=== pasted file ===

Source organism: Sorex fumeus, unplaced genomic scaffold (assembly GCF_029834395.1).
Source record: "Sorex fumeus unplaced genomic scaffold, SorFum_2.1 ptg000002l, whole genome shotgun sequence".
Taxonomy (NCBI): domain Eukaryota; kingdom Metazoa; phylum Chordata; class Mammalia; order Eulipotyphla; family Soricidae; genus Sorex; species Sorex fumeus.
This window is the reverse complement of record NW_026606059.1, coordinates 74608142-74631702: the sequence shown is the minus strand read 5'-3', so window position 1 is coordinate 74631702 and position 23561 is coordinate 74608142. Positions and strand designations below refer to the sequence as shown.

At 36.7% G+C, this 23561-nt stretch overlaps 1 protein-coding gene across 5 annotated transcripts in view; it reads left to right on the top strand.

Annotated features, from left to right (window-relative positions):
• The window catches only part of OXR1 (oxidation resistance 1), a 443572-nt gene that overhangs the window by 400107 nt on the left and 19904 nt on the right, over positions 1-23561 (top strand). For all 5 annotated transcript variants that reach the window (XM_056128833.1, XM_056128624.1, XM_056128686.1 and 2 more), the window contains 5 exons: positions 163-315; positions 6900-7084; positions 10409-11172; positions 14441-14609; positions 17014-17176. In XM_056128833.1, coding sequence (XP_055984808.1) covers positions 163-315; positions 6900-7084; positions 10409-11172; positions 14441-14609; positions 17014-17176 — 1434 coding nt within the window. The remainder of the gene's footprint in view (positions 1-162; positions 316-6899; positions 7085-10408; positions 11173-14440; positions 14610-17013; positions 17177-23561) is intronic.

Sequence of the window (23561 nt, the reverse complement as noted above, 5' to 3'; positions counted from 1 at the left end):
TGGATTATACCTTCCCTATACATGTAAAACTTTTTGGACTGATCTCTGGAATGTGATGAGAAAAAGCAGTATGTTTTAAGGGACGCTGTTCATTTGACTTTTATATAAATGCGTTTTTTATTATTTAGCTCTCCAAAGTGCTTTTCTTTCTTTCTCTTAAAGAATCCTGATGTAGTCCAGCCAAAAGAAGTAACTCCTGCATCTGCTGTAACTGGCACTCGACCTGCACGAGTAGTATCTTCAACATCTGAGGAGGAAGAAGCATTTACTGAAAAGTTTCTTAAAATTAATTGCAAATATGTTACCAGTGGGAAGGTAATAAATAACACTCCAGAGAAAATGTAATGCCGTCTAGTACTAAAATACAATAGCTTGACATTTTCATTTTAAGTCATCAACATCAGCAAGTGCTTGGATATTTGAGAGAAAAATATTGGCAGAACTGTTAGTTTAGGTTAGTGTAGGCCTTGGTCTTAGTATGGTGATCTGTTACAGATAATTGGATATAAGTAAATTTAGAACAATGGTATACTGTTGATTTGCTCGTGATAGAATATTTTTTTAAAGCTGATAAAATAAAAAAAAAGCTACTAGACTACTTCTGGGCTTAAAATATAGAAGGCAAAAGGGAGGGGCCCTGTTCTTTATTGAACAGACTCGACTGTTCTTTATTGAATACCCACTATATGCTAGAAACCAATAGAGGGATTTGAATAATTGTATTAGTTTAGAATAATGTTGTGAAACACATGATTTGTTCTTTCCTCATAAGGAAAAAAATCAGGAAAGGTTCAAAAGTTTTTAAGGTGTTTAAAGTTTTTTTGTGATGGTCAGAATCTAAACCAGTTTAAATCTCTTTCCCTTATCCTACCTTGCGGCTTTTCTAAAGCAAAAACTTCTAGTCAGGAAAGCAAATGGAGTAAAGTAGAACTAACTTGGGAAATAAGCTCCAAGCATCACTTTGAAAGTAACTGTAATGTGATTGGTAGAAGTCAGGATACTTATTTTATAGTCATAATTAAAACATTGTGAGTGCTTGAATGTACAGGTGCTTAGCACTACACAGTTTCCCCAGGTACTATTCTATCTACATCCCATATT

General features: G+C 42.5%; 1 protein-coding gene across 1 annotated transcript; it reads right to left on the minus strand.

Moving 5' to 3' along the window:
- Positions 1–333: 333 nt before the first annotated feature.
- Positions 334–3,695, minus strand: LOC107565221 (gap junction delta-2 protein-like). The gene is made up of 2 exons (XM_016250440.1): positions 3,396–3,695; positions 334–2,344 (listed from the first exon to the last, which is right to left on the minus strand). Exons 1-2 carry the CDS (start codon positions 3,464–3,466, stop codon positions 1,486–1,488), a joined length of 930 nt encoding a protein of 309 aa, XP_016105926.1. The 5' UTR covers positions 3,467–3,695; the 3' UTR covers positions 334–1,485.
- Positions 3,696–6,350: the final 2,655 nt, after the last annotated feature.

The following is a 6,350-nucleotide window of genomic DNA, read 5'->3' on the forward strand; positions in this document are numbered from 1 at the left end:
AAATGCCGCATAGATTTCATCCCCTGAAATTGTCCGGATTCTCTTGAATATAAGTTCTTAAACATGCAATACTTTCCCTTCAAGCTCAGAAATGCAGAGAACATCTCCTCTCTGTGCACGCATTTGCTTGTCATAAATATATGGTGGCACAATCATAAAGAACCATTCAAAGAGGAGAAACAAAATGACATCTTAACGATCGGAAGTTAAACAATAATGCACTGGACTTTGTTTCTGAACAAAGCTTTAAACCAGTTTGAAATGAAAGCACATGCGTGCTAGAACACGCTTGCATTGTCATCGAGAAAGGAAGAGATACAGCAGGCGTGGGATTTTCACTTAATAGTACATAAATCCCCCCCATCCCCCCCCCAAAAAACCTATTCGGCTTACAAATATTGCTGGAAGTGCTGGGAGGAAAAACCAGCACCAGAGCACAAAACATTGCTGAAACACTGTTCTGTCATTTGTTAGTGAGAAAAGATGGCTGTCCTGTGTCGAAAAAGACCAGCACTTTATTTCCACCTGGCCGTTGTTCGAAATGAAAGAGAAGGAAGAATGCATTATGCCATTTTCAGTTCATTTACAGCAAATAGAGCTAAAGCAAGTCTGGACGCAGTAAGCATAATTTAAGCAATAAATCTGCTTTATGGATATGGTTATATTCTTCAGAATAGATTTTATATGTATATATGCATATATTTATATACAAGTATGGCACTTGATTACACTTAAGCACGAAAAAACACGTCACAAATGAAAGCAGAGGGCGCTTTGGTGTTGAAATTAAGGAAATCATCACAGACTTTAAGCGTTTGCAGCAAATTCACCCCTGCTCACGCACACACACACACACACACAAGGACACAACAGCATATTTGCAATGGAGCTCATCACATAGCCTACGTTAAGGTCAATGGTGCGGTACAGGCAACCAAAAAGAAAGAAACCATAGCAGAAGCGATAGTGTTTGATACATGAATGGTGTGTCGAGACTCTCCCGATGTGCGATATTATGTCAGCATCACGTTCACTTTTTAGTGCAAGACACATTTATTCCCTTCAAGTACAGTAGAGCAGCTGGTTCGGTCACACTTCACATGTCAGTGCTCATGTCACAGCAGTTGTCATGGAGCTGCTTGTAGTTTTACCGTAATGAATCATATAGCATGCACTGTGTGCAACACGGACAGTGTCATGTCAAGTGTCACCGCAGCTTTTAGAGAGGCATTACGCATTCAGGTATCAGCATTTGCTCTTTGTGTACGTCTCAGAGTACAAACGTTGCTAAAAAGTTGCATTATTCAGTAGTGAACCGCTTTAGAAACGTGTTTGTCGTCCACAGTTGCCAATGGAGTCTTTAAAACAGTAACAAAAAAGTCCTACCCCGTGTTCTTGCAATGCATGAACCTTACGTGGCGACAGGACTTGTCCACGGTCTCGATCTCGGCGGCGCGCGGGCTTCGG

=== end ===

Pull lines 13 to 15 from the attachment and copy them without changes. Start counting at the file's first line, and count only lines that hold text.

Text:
- Positions 334–3,695, minus strand: LOC107565221 (gap junction delta-2 protein-like). The gene is made up of 2 exons (XM_016250440.1): positions 3,396–3,695; positions 334–2,344 (listed from the first exon to the last, which is right to left on the minus strand). Exons 1-2 carry the CDS (start codon positions 3,464–3,466, stop codon positions 1,486–1,488), a joined length of 930 nt encoding a protein of 309 aa, XP_016105926.1. The 5' UTR covers positions 3,467–3,695; the 3' UTR covers positions 334–1,485.
- Positions 3,696–6,350: the final 2,655 nt, after the last annotated feature.

The following is a 6,350-nucleotide window of genomic DNA, read 5'->3' on the forward strand; positions in this document are numbered from 1 at the left end: